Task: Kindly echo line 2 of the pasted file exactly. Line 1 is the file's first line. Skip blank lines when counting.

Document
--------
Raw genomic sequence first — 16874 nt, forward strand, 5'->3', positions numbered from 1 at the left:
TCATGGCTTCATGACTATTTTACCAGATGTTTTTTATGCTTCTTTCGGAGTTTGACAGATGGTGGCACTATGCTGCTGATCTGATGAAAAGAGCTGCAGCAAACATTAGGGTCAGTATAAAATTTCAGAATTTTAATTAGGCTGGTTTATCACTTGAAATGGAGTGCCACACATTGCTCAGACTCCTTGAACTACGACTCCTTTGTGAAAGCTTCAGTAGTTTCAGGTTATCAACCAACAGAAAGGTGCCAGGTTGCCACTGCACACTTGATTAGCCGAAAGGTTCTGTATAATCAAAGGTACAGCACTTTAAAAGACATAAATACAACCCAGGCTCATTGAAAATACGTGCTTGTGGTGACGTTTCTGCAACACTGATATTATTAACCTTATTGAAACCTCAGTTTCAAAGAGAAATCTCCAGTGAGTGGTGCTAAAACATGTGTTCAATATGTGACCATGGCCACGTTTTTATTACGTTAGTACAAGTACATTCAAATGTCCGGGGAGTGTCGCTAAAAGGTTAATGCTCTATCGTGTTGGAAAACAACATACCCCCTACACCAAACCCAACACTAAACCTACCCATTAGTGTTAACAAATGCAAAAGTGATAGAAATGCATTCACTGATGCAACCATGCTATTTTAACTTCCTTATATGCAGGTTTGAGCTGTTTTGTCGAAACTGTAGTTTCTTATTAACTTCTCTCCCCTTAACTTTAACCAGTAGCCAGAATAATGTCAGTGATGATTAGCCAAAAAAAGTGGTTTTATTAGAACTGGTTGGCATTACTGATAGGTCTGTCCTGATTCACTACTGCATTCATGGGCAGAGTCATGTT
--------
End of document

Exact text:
TCATGGCTTCATGACTATTTTACCAGATGTTTTTTATGCTTCTTTCGGAGTTTGACAGATGGTGGCACTATGCTGCTGATCTGATGAAAAGAGCTGCAGCAAACATTAGGGTCAGTATAAAATTTCAGAATTTTAATTAGGCTGGTTTATCACTTGAAATGGAGTGCCACACATTGCTCAGACTCCTTGAACTACGACTCCTTTGTGAAAGCTTCAGTAGTTTCAGGTTATCAACCAACAGAAAGGTGCCAGGTTGCCACTGCACACTTGATTAGCCGAAAGGTTCTGTATAATCAAAGGTACAGCACTTTAAAAGACATAAATACAACCCAGGCTCATTGAAAATACGTGCTTGTGGTGACGTTTCTGCAACACTGATATTATTAACCTTATTGAAACCTCAGTTTCAAAGAGAAATCTCCAGTGAGTGGTGCTAAAACATGTGTTCAATATGTGACCATGGCCACGTTTTTATTACGTTAGTACAAGTACATTCAAATGTCCGGGGAGTGTCGCTAAAAGGTTAATGCTCTATCGTGTTGGAAAACAACATACCCCCTACACCAAACCCAACACTAAACCTACCCATTAGTGTTAACAAATGCAAAAGTGATAGAAATGCATTCACTGATGCAACCATGCTATTTTAACTTCCTTATATGCAGGTTTGAGCTGTTTTGTCGAAACTGTAGTTTCTTATTAACTTCTCTCCCCTTAACTTTAACCAGTAGCCAGAATAATGTCAGTGATGATTAGCCAAAAAAAGTGGTTTTATTAGAACTGGTTGGCATTACTGATAGGTCTGTCCTGATTCACTACTGCATTCATGGGCAGAGTCATGTT